Indiana Jones and the Great Circle (XBX, PC)

With a less-than-stellar aura surrounding the Xbox brand in recent months--the most important being the closing of some incredible studios and letting go of some tremendous talent--and a seemingly aimless direction for the brand in general, it was important for Microsoft's Xbox to pull off at the very least a competent showing two weeks ago. I'd say, fortunately, the showcase was a success. The reveals were exciting and top-notch, but the game that will most likely release by year's end that most excited me from Xbox's show features one of my favorite fictional characters in film: Indiana Jones. 

Using Harrison Ford's likeness and Troy Baker's serviceable impression of Indy, Indiana Jones and the Great Circle is a first-person action/adventure game that sees our artifact-finding, temple-exploring, globe-trotting adventurer doing all those things complete with the look and feel of actually playing a film in the series. The humor is so on-point, and one of the best features--at least presentation-wise--that I've seen so far. While there's no firm release date and just a vague 2024, here's hoping Machine Games can deliver a game worthy of the Indiana Jones name--unlike perhaps for some, the last two films in the franchise...

The Legend of Zelda: Echoes of Wisdom (NSW)

One of the empty spaces in the Nintendo Switch catalog, at least for me, was that of a wholly new top-down 2D Zelda adventure. Little did I know that with today's Nintendo Direct that not only would we get a wholly new top-down game in the franchise, but it'd literally be a ZELDA adventure! For the first time (no, I don't count the Phillips CD-I games, sorry), Zelda is the primary protagonist in a game for the series her name is attached to. 

The Legend of Zelda: Echoes of Wisdom could have easily been Zelda with bow instead of a sword, and that might have made folks appeased. However, Nintendo, in traditional Nintendo fashion, went above and beyond. Zelda gains a rod that she can use to capture objects like tables, beds, boulders, and even foes to ensnare to do her bidding in what is shaping up to be a truly clever and creative adventure. From the trailer shown, we saw that Zelda can conjure blocks of water to reach higher, other inaccessible areas; she can build stepping stones with beds; and even launch boulders at baddies to truly rock on. We won't have to wait long for Zelda's first foray into adventure when The Legend of Zelda: Echoes of Wisdom releases on Nintendo Switch on September 26th, 2024.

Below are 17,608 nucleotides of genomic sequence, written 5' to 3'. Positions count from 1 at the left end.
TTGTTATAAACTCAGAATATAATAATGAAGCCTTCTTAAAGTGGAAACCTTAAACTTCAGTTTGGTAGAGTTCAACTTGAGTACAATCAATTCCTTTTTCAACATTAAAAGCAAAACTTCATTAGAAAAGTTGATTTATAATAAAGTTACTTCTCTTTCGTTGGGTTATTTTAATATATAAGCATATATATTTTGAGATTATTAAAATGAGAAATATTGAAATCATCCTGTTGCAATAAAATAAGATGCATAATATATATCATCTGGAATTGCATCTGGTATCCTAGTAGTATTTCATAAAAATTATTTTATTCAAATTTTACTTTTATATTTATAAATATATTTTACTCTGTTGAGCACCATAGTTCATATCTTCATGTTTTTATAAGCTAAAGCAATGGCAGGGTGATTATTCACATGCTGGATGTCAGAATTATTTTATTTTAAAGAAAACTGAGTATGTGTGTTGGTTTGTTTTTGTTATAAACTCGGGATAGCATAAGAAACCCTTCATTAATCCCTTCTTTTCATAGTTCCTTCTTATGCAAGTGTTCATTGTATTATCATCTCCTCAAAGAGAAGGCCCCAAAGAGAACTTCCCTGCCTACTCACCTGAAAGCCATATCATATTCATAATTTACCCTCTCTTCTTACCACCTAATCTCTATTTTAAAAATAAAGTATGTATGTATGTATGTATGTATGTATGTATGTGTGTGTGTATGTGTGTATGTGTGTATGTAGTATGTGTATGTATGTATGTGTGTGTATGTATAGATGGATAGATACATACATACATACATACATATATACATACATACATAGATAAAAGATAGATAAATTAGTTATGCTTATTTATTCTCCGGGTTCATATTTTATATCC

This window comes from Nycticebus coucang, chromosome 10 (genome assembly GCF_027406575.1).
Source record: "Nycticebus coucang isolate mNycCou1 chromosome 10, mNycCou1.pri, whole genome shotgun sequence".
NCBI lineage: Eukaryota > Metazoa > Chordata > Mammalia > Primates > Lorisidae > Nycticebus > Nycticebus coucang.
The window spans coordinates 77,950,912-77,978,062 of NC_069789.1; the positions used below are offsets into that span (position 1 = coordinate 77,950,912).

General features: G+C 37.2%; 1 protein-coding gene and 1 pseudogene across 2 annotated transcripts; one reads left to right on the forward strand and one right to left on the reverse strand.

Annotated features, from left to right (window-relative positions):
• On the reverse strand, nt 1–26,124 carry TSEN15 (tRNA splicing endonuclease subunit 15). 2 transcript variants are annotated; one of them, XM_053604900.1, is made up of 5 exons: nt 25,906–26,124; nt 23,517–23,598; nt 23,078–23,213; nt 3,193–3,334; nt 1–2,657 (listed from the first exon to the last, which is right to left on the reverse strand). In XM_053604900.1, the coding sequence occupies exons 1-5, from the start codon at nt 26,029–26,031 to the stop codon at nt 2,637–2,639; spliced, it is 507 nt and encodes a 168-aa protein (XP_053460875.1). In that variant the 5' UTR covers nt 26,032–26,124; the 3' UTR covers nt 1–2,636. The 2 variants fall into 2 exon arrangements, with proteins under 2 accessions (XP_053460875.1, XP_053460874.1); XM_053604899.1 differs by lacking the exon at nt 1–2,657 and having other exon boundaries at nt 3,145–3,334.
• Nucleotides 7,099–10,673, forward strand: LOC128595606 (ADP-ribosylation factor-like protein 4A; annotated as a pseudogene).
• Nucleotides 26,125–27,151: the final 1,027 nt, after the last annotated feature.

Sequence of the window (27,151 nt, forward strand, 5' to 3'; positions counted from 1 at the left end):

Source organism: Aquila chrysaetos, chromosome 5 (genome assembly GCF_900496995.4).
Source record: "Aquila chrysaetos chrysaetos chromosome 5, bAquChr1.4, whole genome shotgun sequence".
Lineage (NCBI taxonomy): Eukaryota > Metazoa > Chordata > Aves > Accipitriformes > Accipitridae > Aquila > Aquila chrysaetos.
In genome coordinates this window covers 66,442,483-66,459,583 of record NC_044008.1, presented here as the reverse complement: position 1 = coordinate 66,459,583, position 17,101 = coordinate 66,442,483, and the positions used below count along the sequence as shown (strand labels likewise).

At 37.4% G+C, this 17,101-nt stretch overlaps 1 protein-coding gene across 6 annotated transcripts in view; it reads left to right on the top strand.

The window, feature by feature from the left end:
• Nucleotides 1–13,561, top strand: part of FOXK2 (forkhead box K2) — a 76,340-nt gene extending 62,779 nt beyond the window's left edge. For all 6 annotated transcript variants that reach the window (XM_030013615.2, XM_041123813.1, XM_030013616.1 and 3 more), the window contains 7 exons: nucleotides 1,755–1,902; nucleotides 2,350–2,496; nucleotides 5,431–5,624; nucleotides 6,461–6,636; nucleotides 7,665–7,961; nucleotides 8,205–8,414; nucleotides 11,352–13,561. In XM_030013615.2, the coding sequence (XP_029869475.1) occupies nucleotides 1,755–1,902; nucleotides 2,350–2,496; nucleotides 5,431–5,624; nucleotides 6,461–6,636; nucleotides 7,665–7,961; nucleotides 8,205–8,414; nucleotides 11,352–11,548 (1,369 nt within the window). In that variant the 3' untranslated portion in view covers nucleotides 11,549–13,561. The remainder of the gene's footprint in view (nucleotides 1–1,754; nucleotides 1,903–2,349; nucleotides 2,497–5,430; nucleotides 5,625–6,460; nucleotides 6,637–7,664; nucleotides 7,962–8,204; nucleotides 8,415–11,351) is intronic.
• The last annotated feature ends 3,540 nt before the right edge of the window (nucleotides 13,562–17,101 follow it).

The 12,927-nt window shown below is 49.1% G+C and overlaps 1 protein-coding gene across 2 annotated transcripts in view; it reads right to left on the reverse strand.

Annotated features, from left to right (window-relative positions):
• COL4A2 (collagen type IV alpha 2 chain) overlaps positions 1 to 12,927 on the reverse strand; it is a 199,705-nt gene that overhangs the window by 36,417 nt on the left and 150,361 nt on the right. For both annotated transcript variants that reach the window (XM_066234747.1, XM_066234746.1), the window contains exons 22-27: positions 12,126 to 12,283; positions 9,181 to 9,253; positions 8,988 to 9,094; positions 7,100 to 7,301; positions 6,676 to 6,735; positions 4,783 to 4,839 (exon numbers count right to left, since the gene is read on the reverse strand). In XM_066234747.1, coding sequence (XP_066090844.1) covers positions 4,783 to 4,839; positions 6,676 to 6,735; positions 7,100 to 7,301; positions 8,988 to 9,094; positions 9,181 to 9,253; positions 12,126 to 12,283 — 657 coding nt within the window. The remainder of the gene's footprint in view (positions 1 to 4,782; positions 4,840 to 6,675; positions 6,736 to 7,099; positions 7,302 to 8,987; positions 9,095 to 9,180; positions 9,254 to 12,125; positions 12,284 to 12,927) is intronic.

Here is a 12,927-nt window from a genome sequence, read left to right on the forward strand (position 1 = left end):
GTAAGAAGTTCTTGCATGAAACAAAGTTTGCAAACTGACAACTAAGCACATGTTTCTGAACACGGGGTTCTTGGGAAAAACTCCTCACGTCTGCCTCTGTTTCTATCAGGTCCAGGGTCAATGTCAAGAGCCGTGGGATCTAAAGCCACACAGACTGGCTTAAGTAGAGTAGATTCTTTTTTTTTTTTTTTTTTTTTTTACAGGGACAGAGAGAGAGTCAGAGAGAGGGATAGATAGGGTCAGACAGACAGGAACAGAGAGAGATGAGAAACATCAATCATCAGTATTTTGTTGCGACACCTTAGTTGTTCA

Mario & Luigi: Brothership (NSW)

Super Mario RPG and Paper Mario: The Thousand-Year Door have seen recent releases. Now, the trifecta of Mario RPGs is complete on the Nintendo Switch with the announcement of a brand-new Mario & Luigi game! Mario & Luigi: Brothership is an isle-hopping (or is it "isle-launching"?) adventure starring the Brothers Mario with a whole cavalcade of new characters to meet, enemies to defeat, and places to visit and explore. Bros. Attacks return, as does the ability to use Mario and Luigi's unique teamwork abilities to solve puzzles in the overworld areas of the game. It's such a sight for sore eyes to see the return of Mario & Luigi, and such a delightful looking entry as well, both visually and gameplay-wise. We won't have to wait too terribly long for Mario and Green Mario to once again team up together as Mario & Luigi: Brothership sails onto the Switch on November 7th, 2024.

Sonic X Shadow Generations (NSW, PS5, XBX, PC)

While Mario will have lots of fun this year (with more to come on this list), Sonic isn't resting on his laurels. And I must admit, I did NOT expect this much effort to be put into a remaster of Sonic Generations, a game that was already a phenomenal one to begin with. This being the year of Shadow and all, SEGA and Sonic Team have opted to insert Shadow into game into his own adventure, essentially splitting the game into two parts, collectively titled Sonic X Shadow Generations. 

The incredibly well done Sonic Generations half is included, of course--this time adding the Sonic Mania's Drop Dash into the spin of things--while Shadow Generations not only gives the fourth-damn-Chaos-Emerald-seeking hedgehog a suite of remixed stages from his now-storied history in the Sonic franchise and several boss encounters (these first two things currently have an indeterminable amount, but they're immensely polished all the same), but also a Sonic Frontiers-style hub world that connects all of the content together. I'm eager to explore both pieces of this hedgehog game package when Sonic X Shadow Generations boosts onto all current platforms on October 22nd, 2024.